This week, Linen Press Books have given us a look at the prologue of their new title Sometimes A River Song by Avril Joy, which is published on April 27th. For more information on the book, visit their website, and keep reading for the sneak peek below!
Sometimes A River Song – Avril Joy
Linen Press Books
River in our blood. Ain’t nothing we can do about it. Ain’t nothing even if we be minded which we ain’t seeing as river be our blood, our breath, our being too. River our country, our voice. Loud in the fossil mountains where the bobcats hide and it go rushing over rock and boulder, past clay Bluff and willow bar, through hickory and pine. Hush when it get to wandering in the grass and the cotton fields, grow fat and lazy like the silver eel. River always changing. Never still.
Winter come, it be the colour of fishes’ skin, hiding in ice. We hiding too, coats and quilts, and wind from the north eating our bones. Spring be green of leaf and blossom, blue smoke rising from the burning prairie and we all out fishing and planting. Come summer, river shrink, mayfly and mosquito swarm. No one walking barefoot for fear of snakes and everyone praying for rain. Autumn follow in mist, hang like a spirit on the water.
River bind and shape us all, body and soul. River the skin we wear. We swimming in its pools, roaming in forest and swamp. Know its every mood, every whisper. Haunting in the ghost tree, bark of the mud cat, cry of the lone wolf. River fever be our fever. River thirst, our mouths dry, and we all praying for a hard rain. River be one of us. Live beside it and live on it. River our home, only home we know.
There be a dozen or so boats, moored in the Creek. River rats is what the townsfolk call us and they don’t mean good by it.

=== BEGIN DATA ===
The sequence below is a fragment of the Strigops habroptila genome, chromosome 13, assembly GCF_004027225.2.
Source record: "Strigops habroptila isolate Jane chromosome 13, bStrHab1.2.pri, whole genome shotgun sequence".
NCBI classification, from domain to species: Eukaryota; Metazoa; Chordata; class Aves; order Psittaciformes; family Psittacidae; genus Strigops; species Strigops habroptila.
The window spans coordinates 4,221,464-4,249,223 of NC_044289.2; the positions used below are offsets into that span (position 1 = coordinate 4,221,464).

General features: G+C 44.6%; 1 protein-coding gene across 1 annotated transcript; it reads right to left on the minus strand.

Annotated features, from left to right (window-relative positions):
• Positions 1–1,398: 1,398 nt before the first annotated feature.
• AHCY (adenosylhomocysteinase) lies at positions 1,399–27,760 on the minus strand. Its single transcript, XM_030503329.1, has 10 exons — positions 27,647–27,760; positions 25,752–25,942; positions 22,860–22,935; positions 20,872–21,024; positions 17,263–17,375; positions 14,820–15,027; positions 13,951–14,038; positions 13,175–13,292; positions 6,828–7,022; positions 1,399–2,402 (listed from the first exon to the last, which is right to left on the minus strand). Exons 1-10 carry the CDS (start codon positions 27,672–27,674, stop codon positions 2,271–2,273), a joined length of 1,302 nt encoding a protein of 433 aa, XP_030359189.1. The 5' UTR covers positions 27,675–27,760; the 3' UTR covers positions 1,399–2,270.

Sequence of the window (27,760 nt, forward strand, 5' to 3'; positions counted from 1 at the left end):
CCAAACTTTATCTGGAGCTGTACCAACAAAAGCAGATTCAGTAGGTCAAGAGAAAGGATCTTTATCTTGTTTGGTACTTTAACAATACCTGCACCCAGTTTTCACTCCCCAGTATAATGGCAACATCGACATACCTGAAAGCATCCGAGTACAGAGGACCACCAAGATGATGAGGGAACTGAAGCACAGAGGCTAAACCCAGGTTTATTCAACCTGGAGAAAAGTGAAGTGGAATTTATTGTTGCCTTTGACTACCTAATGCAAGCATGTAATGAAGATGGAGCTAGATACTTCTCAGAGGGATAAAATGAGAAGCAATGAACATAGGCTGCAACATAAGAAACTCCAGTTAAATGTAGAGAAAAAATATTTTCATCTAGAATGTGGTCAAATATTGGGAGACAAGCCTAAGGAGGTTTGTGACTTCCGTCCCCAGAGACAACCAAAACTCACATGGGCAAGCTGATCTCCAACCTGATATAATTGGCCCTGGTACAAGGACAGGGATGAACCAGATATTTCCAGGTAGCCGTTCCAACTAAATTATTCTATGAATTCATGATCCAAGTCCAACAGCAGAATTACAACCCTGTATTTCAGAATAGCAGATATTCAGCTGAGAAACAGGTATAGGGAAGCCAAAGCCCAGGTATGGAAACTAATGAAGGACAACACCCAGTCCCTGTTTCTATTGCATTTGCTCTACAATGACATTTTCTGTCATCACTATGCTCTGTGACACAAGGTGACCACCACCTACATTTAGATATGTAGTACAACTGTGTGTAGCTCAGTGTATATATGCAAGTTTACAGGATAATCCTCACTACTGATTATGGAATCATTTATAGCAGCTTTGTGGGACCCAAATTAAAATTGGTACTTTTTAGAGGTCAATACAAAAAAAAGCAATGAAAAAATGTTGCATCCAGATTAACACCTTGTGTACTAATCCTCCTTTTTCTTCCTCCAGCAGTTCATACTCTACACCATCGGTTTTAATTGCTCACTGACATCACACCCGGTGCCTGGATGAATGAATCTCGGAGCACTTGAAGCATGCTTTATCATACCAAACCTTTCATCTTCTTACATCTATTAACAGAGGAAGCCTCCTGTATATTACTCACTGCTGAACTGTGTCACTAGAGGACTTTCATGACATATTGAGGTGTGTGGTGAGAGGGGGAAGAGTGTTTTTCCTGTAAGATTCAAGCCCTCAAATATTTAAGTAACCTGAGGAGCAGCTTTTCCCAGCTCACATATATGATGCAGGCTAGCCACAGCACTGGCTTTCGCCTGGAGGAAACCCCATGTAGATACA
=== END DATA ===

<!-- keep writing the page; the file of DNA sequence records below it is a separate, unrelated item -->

Even though we be their white brothers and sisters they call us low down, crawling, because we ain’t sleeping and waking and eating and living on dry land. They forgetting there be work on the water, diving and mussel hauling, button factory and cannery. There be hunting and fishing, packing in ice, timber rolling and logging, barges and paddle steamers. But right now with the land turning to dust around us, the crops failing and folk going hungry, when there be no work, and they say we be passing through a great depression, river look like the best place to be.
Boat rest on the cypress logs, drift and bob with the current that come up Creek. Morning, wake to dawn light, brush of oar on water, soft splash of the jumping bullfrog, songbird and dragonfly skittering across the sky. Night fall, day drain from the world, stars spill and vapours rise. We sleep to the lull and rock of moving water, think on the journey, source to sea. Think on the new day. For there always be a new day.
River don’t run in a straight line, ain’t one thing forever. It change course, make itself over. Always moving on. Bringer of life, taker of life. We born on the river and we die by the river. That’s what daddy say. I belong to the river and I belong to him and he will do with me as he see fit.